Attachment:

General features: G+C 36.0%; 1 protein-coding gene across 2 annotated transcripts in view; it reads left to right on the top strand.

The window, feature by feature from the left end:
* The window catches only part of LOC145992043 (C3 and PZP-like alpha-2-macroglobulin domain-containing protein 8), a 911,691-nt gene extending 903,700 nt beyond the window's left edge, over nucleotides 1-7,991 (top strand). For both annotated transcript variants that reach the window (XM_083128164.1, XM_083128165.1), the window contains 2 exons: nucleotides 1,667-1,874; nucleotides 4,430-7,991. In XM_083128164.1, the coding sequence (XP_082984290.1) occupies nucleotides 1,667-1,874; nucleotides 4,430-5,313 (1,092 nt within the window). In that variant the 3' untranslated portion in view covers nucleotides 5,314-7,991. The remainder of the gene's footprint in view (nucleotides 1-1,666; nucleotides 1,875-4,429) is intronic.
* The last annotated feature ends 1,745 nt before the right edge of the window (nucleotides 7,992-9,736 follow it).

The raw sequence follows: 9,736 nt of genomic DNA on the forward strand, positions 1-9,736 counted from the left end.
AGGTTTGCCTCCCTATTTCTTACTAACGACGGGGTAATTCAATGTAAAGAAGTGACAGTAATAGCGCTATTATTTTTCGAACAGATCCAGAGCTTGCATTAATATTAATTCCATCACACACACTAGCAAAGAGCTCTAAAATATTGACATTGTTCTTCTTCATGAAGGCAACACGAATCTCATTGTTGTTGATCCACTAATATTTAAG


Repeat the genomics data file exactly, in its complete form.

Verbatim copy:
General features: G+C 36.0%; 1 protein-coding gene across 2 annotated transcripts in view; it reads left to right on the top strand.

The window, feature by feature from the left end:
* The window catches only part of LOC145992043 (C3 and PZP-like alpha-2-macroglobulin domain-containing protein 8), a 911,691-nt gene extending 903,700 nt beyond the window's left edge, over nucleotides 1-7,991 (top strand). For both annotated transcript variants that reach the window (XM_083128164.1, XM_083128165.1), the window contains 2 exons: nucleotides 1,667-1,874; nucleotides 4,430-7,991. In XM_083128164.1, the coding sequence (XP_082984290.1) occupies nucleotides 1,667-1,874; nucleotides 4,430-5,313 (1,092 nt within the window). In that variant the 3' untranslated portion in view covers nucleotides 5,314-7,991. The remainder of the gene's footprint in view (nucleotides 1-1,666; nucleotides 1,875-4,429) is intronic.
* The last annotated feature ends 1,745 nt before the right edge of the window (nucleotides 7,992-9,736 follow it).

The raw sequence follows: 9,736 nt of genomic DNA on the forward strand, positions 1-9,736 counted from the left end.
AGGTTTGCCTCCCTATTTCTTACTAACGACGGGGTAATTCAATGTAAAGAAGTGACAGTAATAGCGCTATTATTTTTCGAACAGATCCAGAGCTTGCATTAATATTAATTCCATCACACACACTAGCAAAGAGCTCTAAAATATTGACATTGTTCTTCTTCATGAAGGCAACACGAATCTCATTGTTGTTGATCCACTAATATTTAAG